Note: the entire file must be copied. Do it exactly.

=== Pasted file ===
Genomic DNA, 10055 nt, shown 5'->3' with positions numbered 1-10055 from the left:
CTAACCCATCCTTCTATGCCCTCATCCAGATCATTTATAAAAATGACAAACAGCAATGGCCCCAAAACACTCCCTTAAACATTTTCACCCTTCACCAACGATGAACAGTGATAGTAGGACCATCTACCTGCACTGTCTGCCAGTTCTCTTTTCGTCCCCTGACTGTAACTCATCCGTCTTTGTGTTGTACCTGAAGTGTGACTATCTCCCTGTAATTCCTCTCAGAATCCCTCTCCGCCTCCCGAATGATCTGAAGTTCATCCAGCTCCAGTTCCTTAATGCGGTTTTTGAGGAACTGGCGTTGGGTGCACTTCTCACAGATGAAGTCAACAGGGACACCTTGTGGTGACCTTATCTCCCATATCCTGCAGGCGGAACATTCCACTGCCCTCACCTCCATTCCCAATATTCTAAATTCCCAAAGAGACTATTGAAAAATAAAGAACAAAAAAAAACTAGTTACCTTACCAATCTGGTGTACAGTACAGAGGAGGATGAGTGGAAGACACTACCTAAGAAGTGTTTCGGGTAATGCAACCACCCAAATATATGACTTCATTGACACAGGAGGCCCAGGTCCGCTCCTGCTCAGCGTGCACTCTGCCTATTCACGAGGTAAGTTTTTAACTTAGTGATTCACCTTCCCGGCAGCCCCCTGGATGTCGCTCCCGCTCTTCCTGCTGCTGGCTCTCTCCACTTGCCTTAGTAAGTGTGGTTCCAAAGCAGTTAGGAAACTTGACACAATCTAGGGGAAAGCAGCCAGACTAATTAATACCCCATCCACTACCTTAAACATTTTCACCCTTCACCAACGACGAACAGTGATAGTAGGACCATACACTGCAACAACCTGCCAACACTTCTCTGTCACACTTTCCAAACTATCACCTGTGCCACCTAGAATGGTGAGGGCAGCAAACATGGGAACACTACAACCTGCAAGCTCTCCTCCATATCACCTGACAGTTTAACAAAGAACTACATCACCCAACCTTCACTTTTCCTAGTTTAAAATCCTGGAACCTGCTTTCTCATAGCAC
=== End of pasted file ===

Genomic DNA, 10055 nt, shown 5'->3' with positions numbered 1-10055 from the left:
CTAACCCATCCTTCTATGCCCTCATCCAGATCATTTATAAAAATGACAAACAGCAATGGCCCCAAAACACTCCCTTAAACATTTTCACCCTTCACCAACGATGAACAGTGATAGTAGGACCATCTACCTGCACTGTCTGCCAGTTCTCTTTTCGTCCCCTGACTGTAACTCATCCGTCTTTGTGTTGTACCTGAAGTGTGACTATCTCCCTGTAATTCCTCTCAGAATCCCTCTCCGCCTCCCGAATGATCTGAAGTTCATCCAGCTCCAGTTCCTTAATGCGGTTTTTGAGGAACTGGCGTTGGGTGCACTTCTCACAGATGAAGTCAACAGGGACACCTTGTGGTGACCTTATCTCCCATATCCTGCAGGCGGAACATTCCACTGCCCTCACCTCCATTCCCAATATTCTAAATTCCCAAAGAGACTATTGAAAAATAAAGAACAAAAAAAAACTAGTTACCTTACCAATCTGGTGTACAGTACAGAGGAGGATGAGTGGAAGACACTACCTAAGAAGTGTTTCGGGTAATGCAACCACCCAAATATATGACTTCATTGACACAGGAGGCCCAGGTCCGCTCCTGCTCAGCGTGCACTCTGCCTATTCACGAGGTAAGTTTTTAACTTAGTGATTCACCTTCCCGGCAGCCCCCTGGATGTCGCTCCCGCTCTTCCTGCTGCTGGCTCTCTCCACTTGCCTTAGTAAGTGTGGTTCCAAAGCAGTTAGGAAACTTGACACAATCTAGGGGAAAGCAGCCAGACTAATTAATACCCCATCCACTACCTTAAACATTTTCACCCTTCACCAACGACGAACAGTGATAGTAGGACCATACACTGCAACAACCTGCCAACACTTCTCTGTCACACTTTCCAAACTATCACCTGTGCCACCTAGAATGGTGAGGGCAGCAAACATGGGAACACTACAACCTGCAAGCTCTCCTCCATATCACCTGACAGTTTAACAAAGAACTACATCACCCAACCTTCACTTTTCCTAGTTTAAAATCCTGGAACCTGCTTTCTCATAGCAC